The Turkish military on Tuesday bombarded a Syrian Democratic Forces post on the border. The Kurdish fighters told Al Arabiya that they did not respond to the attack and that there were no injuries on their side.
Turkey’s military also struck the Syrian-Iraqi border to prevent Kurdish forces using the route to reinforce northeast Syria, as Ankara prepared to attack following a surprise U.S. troop pullback, Turkish officials told Reuters on Tuesday.
Earlier on Tuesday Turkey sent more armored vehicles to the border with Syria, an AFP correspondent said, after the defense ministry said Ankara was ready for a cross-border offensive.
Dozens of vehicles made up a large convoy seen by the correspondent in the town of Akcakale in Sanliurfa province.
Different types of construction equipment were also part of the convoy which had been sent to reinforce the military units on the border, state news agency Anadolu reported.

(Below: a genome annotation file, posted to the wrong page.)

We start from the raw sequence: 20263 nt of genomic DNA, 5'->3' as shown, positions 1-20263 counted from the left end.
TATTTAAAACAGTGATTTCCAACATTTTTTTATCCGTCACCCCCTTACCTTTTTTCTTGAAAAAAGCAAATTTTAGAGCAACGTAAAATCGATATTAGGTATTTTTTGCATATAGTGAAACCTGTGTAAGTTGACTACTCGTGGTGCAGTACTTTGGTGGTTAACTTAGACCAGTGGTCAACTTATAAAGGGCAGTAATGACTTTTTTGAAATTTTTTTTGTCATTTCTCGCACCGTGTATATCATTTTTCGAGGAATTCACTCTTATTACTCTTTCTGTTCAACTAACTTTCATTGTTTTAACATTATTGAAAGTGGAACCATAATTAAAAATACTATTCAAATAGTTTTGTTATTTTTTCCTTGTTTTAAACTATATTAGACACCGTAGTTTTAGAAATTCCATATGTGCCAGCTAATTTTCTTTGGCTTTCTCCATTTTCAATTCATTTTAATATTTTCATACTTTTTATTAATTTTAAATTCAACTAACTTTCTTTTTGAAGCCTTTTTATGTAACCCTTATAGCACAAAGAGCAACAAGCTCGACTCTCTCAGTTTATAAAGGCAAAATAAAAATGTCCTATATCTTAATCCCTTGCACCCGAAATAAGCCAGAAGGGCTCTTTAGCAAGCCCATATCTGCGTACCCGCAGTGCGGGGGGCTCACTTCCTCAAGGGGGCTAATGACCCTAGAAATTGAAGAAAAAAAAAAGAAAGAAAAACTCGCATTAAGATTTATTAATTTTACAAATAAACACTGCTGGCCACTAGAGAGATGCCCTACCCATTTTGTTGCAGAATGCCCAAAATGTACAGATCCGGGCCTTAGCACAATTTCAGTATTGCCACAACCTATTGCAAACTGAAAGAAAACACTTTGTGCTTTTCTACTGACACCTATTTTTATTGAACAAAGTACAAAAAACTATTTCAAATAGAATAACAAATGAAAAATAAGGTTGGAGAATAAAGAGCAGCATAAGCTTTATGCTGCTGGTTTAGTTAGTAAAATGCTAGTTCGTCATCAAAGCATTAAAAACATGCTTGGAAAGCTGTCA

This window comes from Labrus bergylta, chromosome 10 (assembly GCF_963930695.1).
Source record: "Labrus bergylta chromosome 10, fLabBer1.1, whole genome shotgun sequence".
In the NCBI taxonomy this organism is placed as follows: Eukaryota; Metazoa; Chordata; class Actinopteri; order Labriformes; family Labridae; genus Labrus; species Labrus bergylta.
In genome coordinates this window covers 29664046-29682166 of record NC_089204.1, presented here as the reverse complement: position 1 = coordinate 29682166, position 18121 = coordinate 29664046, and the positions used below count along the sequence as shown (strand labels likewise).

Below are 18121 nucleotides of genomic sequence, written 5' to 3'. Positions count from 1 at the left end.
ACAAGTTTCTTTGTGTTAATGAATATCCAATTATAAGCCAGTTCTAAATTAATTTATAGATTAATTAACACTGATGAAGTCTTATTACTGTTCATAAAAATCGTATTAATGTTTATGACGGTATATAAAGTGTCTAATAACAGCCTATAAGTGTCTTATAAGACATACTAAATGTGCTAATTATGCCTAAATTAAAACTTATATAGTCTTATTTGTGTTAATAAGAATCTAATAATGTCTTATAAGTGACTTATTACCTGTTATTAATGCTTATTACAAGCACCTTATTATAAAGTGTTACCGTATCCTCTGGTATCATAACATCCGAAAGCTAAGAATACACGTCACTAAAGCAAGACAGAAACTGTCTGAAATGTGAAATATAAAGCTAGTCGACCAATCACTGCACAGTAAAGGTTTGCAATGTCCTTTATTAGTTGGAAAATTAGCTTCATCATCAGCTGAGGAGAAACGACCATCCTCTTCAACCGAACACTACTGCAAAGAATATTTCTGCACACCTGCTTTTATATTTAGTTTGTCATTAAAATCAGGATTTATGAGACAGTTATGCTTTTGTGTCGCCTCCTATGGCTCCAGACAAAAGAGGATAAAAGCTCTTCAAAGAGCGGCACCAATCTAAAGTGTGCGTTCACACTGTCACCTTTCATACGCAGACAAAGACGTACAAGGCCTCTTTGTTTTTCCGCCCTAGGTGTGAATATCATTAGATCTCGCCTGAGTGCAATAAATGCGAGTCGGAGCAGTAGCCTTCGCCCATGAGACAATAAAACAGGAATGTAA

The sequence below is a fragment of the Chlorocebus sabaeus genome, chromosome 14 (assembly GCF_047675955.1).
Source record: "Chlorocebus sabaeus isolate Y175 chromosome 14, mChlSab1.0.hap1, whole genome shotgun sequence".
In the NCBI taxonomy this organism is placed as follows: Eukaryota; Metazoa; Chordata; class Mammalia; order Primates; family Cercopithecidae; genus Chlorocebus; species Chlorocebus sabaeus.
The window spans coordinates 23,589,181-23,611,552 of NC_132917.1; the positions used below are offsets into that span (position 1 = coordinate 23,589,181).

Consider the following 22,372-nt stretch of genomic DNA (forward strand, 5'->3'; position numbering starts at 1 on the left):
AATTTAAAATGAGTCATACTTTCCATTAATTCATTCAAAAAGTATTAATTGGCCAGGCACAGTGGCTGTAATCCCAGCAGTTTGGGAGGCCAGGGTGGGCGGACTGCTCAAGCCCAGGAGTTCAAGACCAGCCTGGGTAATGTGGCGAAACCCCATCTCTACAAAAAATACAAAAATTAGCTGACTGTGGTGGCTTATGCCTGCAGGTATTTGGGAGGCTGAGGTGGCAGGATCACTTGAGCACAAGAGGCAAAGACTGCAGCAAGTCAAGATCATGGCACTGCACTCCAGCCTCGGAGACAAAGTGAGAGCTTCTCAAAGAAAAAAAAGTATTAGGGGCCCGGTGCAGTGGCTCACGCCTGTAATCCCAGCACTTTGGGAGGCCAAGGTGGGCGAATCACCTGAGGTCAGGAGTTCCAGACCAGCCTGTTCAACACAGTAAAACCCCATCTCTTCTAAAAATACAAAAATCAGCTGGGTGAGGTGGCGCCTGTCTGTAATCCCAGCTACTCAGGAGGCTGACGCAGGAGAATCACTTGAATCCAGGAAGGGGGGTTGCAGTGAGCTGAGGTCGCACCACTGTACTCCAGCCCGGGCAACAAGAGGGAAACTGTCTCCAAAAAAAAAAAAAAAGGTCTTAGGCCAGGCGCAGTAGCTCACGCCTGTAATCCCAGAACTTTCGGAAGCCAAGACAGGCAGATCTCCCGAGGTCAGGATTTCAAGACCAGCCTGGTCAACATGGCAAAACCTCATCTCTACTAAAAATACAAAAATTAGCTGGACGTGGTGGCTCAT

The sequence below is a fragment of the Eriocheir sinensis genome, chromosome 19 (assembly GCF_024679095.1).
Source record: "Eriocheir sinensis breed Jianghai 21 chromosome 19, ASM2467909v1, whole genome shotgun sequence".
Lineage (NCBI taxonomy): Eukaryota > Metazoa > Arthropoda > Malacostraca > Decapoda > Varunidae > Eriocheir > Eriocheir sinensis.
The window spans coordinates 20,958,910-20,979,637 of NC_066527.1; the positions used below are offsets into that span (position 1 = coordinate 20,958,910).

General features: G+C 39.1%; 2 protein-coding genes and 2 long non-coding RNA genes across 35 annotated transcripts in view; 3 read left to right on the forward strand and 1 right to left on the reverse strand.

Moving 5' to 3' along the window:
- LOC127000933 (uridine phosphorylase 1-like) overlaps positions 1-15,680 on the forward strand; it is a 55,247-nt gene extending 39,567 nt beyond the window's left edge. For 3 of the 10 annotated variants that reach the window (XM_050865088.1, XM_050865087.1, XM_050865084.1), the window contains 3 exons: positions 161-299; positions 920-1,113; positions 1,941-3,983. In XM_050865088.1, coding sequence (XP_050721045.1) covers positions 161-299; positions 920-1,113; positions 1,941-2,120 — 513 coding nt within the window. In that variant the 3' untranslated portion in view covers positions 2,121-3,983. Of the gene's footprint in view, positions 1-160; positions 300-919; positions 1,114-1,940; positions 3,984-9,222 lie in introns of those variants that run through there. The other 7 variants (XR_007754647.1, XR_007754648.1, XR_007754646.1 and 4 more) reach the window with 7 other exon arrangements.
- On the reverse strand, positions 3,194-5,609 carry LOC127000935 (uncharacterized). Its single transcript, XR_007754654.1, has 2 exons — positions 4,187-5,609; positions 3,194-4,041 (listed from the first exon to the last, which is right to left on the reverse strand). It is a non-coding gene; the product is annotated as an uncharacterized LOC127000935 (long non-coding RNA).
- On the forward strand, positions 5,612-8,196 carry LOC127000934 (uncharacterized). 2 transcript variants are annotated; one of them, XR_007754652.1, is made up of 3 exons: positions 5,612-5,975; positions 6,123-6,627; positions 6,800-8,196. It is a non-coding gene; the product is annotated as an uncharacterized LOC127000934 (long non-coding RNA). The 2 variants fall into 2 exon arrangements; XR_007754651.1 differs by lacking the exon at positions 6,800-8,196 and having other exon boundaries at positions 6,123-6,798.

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The Turkish defense ministry earlier said preparations for a military operation in northern Syria against a Kurdish militia viewed by Ankara as terrorists were “completed.”
President Recep Tayyip Erdogan has repeatedly threatened to launch an offensive against the US-backed People’s Protection Units (YPG) militia and said Monday that Turkey could start the operation “without warning.”
The YPG spearheaded the fight against the ISIS extremist group under the Syrian Democratic Forces banner with the support of the US-led international coalition.
Although US President Donald Trump appeared to give a green light to the Turkish invasion on Sunday, he later threatened to “obliterate” Turkey’s economy if it went too far.
The Turkish parliament on Tuesday evening approved a one-year extension of a mandate to use troops abroad in Syria and Iraq.
It had been due to run out on October 30.
The mandate, first approved by parliament in October 2014, has been renewed every year since then.